No. 18 Auburn (2-0, 0-0 SEC) at No. 13 LSU (1-0, 1-0), Saturday 3:30 p.m. EST (CBS)
Weather: The weather at Tiger Stadium will be clear and sunny around kickoff time. The temperature will be 93 degrees with a real feel of 97, according to The Weather Channel.
Line: LSU is a 6½-point favorite according to VegasInsider.com
Auburn is coming off a near upset to FCS opponent Jacksonville State, while LSU held on to beat Mississippi State 21-19 in its first game of the season. Auburn is attempting to defeat LSU in a road game for the first time since 1999. Auburn is 0-7 at Tiger Stadium in that time span.
Here is what to watch for when the two teams meet on Saturday afternoon:
Numbers to know:
Auburn has 24 offensive drives through two games. Of those 24, seven (29 percent) have ended in turnovers. That rate is the highest of all teams in the Power Five conferences.
LSU junior defensive back Dwayne Thomas said earlier in the week that the LSU secondary was expecting Auburn quarterback Jeremy Johnson to “hand” them the ball. Johnson’s five interceptions are the most by an SEC quarterback in two games since 2009.
Auburn was able to survive Johnson’s turnovers in the first two games, but another turnover-happy effort from Johnson could lead to a blowout loss this time around.
Opponents have been successful moving the chains on third down 16 times in 33 attempts against Auburn’s defense this season. That 48 percent rate is the worst in the SEC.
To win, Auburn will need to force LSU into long third downs. This will put LSU quarterback Brandon Harris in obvious throwing situations. The sophomore went 9-of-14 passing for 71 yards in his second career start.
Auburn’s best chance is to make Harris win the game from the pocket, which is easier said than done with Leonard Fournette in the backfield. But when LSU faces unfavorable third downs, Auburn must capitalize.
LSU head coach Les Miles is 47-5 when he has a running back rush for 100 yards or more in a game.
An even more impressive stat?
Miles is 58-0 when he has a back rush for more than 100 yards and holds the opponent to less than 100 yards rushing. That is exactly what happened last week when Fournette controlled the game against Mississippi State.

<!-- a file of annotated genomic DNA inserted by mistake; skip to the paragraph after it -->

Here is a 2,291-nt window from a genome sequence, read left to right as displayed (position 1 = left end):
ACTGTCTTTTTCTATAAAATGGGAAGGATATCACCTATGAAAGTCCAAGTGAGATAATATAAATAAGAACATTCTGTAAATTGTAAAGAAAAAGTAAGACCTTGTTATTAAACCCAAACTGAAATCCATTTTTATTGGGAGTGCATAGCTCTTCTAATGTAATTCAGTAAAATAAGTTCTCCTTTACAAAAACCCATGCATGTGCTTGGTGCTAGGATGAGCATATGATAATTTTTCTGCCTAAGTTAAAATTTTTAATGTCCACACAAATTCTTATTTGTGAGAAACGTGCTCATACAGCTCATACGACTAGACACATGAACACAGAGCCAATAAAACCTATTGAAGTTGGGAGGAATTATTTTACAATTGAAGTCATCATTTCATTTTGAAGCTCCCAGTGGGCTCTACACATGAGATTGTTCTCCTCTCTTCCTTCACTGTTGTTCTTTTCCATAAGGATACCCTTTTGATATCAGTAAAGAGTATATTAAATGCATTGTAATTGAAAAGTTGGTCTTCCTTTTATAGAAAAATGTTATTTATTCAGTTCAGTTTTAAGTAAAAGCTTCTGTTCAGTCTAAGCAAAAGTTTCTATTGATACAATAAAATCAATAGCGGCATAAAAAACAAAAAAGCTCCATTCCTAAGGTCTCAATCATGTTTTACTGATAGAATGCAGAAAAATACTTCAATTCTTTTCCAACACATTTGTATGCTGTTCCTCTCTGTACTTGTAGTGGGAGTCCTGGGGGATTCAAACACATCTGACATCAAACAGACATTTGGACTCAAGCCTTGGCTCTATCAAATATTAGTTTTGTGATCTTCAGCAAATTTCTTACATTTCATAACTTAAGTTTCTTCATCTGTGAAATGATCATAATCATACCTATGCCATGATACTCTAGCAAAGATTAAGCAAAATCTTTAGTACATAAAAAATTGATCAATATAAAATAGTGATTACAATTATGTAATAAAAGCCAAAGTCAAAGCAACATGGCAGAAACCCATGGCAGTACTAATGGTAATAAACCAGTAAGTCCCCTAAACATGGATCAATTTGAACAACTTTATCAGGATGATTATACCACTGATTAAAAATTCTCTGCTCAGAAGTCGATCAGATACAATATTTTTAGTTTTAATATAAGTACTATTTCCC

The Heisman candidate rushed for a career-high 159 yards and accounted for all three of LSU’s touchdowns in the 21-19 victory. The LSU defense limited Mississippi State to just 43 rushing yards on 26 attempts.
Storylines to watch:
Can Auburn defend the zone read?
Auburn has been dreadful defending the zone read in the first two weeks of the season.
LSU has seen this on tape and had success running zone reads in Week 2 against Mississippi State, which is a scheme that hasn’t been heavily used by Miles’ offenses in the past.
Auburn had trouble defending the play against Louisville and Jacksonville State, and neither of those teams had a running back of Fournette’s caliber.
If Auburn does not improve, it could be a long day for Will Muschamp and his defense.
How healthy are the defenses?
Auburn has been hit with multiple injuries to its starting defense. Defensive end Carl Lawson (hip), safety Tray Matthews (shoulder) and linebacker Justin Garrett (quad) will all be game-time decisions. Matthews and Garrett seem more likely to play than Lawson, who was still seen using crutches to get around this week.
If Lawson can’t play for the second consecutive week, it will hurt Auburn’s pass rush. Garrett played well in the game against Louisville before tweaking his quad early in the Jacksonville State game.
The potential return of Matthews will bring experience back to a secondary that lost senior defensive back Josh Holsey to a torn ACL last Saturday.
LSU will again be without starting safety Jalen Mills, who broke his leg shortly before the season. Mills is expected to return at some point this season, but the secondary held up well last week.
The secondary was helped by a good pass rush, but Mississippi State quarterback Dak Prescott threw his only touchdown pass late in the fourth quarter.
Miles vs Malzahn
You probably have a better chance of winning the lottery than trying to predict what Miles will do during the course of the game.
Will Auburn coach Gus Malzahn try to match Miles’ unpredictability and take a chance early?
Malzahn could be open to taking a risk in what will be a hectic environment. If Auburn grabs an early lead, it could quiet the crowd and give itself an early edge.
Miles could also attempt an unconventional play to put Auburn in chase mode early.
Big plays have been a hallmark of Malzahn’s offenses in the past, but Auburn has just three plays over 20 yards this season. With Johnson’s turnover issues, Malzahn could be reluctant to call high-risk plays.
The game could come down to which coach makes the right call late in the game.
Auburn should come out focused after last Saturday’s near-letdown against an FCS opponent. That will keep the game close, but LSU’s offensive line will win the battle with Auburn’s front seven.
Fournette will break the magic 100-yard mark and Jeremy Johnson’s turnover habits will finally catch up with Auburn.
LSU 31 Auburn 17